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on 26 April 2014
There are not so many live jazz recordings of 1940s jazz (There was the "Jazz Off the Air" broadcasts - also from 1947, with Allen Eager/Charlie Ventura and Flip Phillips/Roy Eldridge, Ventura again with Bill Harris at the Three Deuces (1947), the July 6th 1947 concerts centered round Dexter Gordon and issued by Savoy and the famous August 1947 Just Jazz Concert with Lionel Hampton - even the Charlie Parker airshots didn't really get going till 1948), so it seems churlish to critisize this one. We must be grateful that given the bulky and primitive recording equipment of the time, anyone recorded anything in this way, and even more grateful it has survived the decades. But, what do we have here?. Well, we have Joe Newman sounding much more fiery than he would as the 50s dawned, and some rare opportunities to hear exciting baritonist Leo Parker at length, and contributions from a live and lively audience.

Jacquet to my mind was the wildest of the wild tenorists of the time (Flip Phillips, Charlie Ventura, Arnett Cobb), and whilst as exciting as Leo Parker here, he can sound rather derivitive: on the ballad medley his tone and execution on "All The Things You Are" puts you in mind of Charlie Ventura in his 1946 recordings for Black & White - currently available on the Proper Box Ventura set ("Bop For The People" Properbox 41- just about still available) - rather embroidered romantic tenor.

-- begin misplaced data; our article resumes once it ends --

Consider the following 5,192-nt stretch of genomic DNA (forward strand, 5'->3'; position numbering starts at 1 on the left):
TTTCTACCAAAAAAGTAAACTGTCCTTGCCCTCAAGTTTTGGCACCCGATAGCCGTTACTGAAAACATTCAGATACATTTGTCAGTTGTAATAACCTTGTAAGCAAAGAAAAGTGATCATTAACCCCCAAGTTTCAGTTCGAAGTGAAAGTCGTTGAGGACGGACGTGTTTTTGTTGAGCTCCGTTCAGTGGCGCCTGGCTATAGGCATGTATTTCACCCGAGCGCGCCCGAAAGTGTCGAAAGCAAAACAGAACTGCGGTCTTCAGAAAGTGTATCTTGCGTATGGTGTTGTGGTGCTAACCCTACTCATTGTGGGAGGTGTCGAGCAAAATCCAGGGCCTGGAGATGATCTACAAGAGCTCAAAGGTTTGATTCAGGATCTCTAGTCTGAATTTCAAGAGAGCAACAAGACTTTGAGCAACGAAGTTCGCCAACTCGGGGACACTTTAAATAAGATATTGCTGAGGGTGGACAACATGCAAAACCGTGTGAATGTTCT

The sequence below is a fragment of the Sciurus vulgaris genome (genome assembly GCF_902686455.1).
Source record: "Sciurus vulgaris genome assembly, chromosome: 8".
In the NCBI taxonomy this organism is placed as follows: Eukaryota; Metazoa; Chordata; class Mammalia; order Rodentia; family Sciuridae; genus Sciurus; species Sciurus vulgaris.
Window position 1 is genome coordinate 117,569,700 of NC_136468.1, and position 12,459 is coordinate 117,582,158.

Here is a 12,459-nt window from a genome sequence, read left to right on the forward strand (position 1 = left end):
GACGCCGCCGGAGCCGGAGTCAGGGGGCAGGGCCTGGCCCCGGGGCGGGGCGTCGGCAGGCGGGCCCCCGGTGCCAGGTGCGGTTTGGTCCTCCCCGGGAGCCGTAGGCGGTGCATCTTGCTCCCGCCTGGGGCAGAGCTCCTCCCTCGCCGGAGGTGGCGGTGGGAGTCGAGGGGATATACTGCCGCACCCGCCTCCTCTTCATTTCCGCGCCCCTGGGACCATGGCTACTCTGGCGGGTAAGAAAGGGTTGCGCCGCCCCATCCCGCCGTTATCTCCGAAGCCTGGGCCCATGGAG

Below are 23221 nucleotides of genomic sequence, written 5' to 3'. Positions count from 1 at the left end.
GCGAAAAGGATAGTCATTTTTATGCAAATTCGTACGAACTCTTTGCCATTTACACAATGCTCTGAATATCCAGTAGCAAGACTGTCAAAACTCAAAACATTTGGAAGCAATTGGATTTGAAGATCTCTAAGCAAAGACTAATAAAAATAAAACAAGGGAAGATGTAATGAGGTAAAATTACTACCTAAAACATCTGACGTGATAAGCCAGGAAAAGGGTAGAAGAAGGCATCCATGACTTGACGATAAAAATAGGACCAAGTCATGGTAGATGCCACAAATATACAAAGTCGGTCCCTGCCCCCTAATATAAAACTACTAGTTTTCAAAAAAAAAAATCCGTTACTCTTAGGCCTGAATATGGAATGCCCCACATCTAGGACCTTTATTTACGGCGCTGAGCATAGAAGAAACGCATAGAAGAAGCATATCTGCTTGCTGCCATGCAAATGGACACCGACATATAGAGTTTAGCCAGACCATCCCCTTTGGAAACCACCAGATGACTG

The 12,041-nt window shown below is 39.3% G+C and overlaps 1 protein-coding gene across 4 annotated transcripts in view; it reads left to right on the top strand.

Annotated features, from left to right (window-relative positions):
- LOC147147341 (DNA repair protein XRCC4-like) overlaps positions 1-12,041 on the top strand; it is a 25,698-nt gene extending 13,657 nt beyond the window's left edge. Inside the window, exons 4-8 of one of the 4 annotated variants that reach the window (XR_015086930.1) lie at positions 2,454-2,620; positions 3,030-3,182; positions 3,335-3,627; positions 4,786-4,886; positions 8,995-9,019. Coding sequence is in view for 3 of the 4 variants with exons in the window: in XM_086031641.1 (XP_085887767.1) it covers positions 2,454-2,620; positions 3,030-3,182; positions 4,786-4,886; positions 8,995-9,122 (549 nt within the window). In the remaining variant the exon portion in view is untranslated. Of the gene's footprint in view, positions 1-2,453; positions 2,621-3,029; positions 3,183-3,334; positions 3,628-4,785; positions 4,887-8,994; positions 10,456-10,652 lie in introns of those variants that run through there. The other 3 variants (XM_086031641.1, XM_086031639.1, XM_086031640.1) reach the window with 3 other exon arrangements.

Obviously you do not expect great sound. It tends to sound, sonically, a bit like those Dexter Gordon recordings three months later,occassionaly it can sound a bit like the Parker Rockland Palace acoustic (that from 1952). The rowdy audience tends to detract a little bit (they do calm down though eventually), but it does give atmosphere: they sound the sort of audience JATP had.

To sum up, I am glad I heard it, but it won't get that many repeat playings by me. As it is on a quite expensive label, I would advise hunting round to get it a bit cheaper, or second hand.It tends at the moment to be around the £8 mark on Amazon, which seems a fair price to pay.

After mentioning all those 1947 live sessions if we give Lionel Hampton's 4 out of 5 for sound quality, I would put this effort between 2.5 and 3.You do get 70 minutes of music here, though, but I would advise taking it a few tracks at a time. Kudos to Uptown for issuing it though. I hope I have been fair.
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